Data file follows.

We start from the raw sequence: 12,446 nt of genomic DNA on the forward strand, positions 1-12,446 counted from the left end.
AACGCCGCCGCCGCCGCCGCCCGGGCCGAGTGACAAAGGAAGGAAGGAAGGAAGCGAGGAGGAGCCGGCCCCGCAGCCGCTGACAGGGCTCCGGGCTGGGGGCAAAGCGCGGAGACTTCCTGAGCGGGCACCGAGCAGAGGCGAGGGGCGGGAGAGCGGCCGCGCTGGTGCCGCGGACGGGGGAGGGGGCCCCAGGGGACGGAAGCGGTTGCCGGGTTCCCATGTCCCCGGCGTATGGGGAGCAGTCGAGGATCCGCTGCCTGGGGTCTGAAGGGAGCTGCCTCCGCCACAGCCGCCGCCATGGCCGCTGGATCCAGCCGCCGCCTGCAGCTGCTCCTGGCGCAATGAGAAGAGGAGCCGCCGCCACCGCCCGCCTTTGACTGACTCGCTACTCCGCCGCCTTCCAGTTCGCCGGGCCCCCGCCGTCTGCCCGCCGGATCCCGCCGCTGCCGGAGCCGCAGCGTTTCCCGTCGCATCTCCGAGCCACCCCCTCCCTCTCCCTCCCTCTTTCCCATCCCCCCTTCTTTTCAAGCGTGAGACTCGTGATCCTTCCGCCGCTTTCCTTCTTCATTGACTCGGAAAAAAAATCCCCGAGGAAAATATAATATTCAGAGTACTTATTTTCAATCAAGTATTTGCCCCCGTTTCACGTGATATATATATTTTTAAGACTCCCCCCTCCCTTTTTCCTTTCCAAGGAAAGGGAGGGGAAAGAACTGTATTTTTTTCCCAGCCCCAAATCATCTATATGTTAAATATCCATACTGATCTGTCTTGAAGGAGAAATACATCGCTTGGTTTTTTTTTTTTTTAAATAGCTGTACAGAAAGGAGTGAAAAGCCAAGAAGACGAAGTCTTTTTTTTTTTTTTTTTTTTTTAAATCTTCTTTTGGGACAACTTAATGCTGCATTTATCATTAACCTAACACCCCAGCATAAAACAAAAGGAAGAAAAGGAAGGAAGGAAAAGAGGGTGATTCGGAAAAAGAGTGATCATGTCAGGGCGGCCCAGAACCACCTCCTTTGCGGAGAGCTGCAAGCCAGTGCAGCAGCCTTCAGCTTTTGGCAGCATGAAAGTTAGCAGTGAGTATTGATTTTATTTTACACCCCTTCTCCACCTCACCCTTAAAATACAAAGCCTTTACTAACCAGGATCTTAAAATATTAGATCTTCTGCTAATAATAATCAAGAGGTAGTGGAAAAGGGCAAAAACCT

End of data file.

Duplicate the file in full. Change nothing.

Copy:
We start from the raw sequence: 12,446 nt of genomic DNA on the forward strand, positions 1-12,446 counted from the left end.
AACGCCGCCGCCGCCGCCGCCCGGGCCGAGTGACAAAGGAAGGAAGGAAGGAAGCGAGGAGGAGCCGGCCCCGCAGCCGCTGACAGGGCTCCGGGCTGGGGGCAAAGCGCGGAGACTTCCTGAGCGGGCACCGAGCAGAGGCGAGGGGCGGGAGAGCGGCCGCGCTGGTGCCGCGGACGGGGGAGGGGGCCCCAGGGGACGGAAGCGGTTGCCGGGTTCCCATGTCCCCGGCGTATGGGGAGCAGTCGAGGATCCGCTGCCTGGGGTCTGAAGGGAGCTGCCTCCGCCACAGCCGCCGCCATGGCCGCTGGATCCAGCCGCCGCCTGCAGCTGCTCCTGGCGCAATGAGAAGAGGAGCCGCCGCCACCGCCCGCCTTTGACTGACTCGCTACTCCGCCGCCTTCCAGTTCGCCGGGCCCCCGCCGTCTGCCCGCCGGATCCCGCCGCTGCCGGAGCCGCAGCGTTTCCCGTCGCATCTCCGAGCCACCCCCTCCCTCTCCCTCCCTCTTTCCCATCCCCCCTTCTTTTCAAGCGTGAGACTCGTGATCCTTCCGCCGCTTTCCTTCTTCATTGACTCGGAAAAAAAATCCCCGAGGAAAATATAATATTCAGAGTACTTATTTTCAATCAAGTATTTGCCCCCGTTTCACGTGATATATATATTTTTAAGACTCCCCCCTCCCTTTTTCCTTTCCAAGGAAAGGGAGGGGAAAGAACTGTATTTTTTTCCCAGCCCCAAATCATCTATATGTTAAATATCCATACTGATCTGTCTTGAAGGAGAAATACATCGCTTGGTTTTTTTTTTTTTTAAATAGCTGTACAGAAAGGAGTGAAAAGCCAAGAAGACGAAGTCTTTTTTTTTTTTTTTTTTTTTTAAATCTTCTTTTGGGACAACTTAATGCTGCATTTATCATTAACCTAACACCCCAGCATAAAACAAAAGGAAGAAAAGGAAGGAAGGAAAAGAGGGTGATTCGGAAAAAGAGTGATCATGTCAGGGCGGCCCAGAACCACCTCCTTTGCGGAGAGCTGCAAGCCAGTGCAGCAGCCTTCAGCTTTTGGCAGCATGAAAGTTAGCAGTGAGTATTGATTTTATTTTACACCCCTTCTCCACCTCACCCTTAAAATACAAAGCCTTTACTAACCAGGATCTTAAAATATTAGATCTTCTGCTAATAATAATCAAGAGGTAGTGGAAAAGGGCAAAAACCT